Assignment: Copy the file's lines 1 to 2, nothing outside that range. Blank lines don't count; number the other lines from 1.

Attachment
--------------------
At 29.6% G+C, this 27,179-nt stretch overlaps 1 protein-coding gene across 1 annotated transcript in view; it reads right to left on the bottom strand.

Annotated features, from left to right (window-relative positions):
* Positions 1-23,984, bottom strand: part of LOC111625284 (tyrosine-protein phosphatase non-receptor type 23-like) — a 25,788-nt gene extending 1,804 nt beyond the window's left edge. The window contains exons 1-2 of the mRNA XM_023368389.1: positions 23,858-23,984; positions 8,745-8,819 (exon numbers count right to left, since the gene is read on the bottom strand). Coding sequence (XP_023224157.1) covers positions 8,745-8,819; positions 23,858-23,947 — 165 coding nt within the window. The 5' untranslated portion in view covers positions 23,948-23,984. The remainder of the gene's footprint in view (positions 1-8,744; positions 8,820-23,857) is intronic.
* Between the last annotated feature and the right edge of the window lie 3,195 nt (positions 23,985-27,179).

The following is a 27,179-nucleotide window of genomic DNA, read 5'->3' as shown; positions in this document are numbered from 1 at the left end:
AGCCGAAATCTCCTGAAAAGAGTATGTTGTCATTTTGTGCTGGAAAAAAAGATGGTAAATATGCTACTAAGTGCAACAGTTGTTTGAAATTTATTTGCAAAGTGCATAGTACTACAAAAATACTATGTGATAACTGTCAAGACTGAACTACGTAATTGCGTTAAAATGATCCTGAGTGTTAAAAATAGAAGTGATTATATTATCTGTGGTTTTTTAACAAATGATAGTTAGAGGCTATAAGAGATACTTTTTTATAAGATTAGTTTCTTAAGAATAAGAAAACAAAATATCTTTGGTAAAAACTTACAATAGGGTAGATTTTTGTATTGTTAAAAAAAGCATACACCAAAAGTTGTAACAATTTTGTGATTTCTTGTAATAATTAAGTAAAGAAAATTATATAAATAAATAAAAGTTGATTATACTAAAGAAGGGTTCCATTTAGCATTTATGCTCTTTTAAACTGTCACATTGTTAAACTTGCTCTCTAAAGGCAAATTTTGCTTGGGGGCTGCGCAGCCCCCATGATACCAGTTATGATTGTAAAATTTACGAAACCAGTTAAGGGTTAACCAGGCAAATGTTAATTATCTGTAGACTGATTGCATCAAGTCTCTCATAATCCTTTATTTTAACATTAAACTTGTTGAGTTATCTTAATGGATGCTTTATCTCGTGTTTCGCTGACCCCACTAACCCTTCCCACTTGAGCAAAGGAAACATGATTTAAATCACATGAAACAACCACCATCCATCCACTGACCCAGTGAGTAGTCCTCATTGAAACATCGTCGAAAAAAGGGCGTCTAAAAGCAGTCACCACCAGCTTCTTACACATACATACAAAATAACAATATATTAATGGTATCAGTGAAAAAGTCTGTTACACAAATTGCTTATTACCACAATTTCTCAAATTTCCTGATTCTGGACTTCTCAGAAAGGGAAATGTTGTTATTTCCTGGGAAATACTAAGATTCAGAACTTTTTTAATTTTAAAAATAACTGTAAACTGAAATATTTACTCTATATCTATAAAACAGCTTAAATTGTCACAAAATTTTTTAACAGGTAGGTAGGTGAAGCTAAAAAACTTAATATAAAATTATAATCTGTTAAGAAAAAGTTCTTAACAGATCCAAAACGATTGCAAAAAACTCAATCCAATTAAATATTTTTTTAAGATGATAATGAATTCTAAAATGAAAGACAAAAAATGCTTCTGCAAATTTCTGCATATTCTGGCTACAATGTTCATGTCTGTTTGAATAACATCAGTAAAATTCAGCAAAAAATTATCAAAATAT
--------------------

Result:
At 29.6% G+C, this 27,179-nt stretch overlaps 1 protein-coding gene across 1 annotated transcript in view; it reads right to left on the bottom strand.

Annotated features, from left to right (window-relative positions):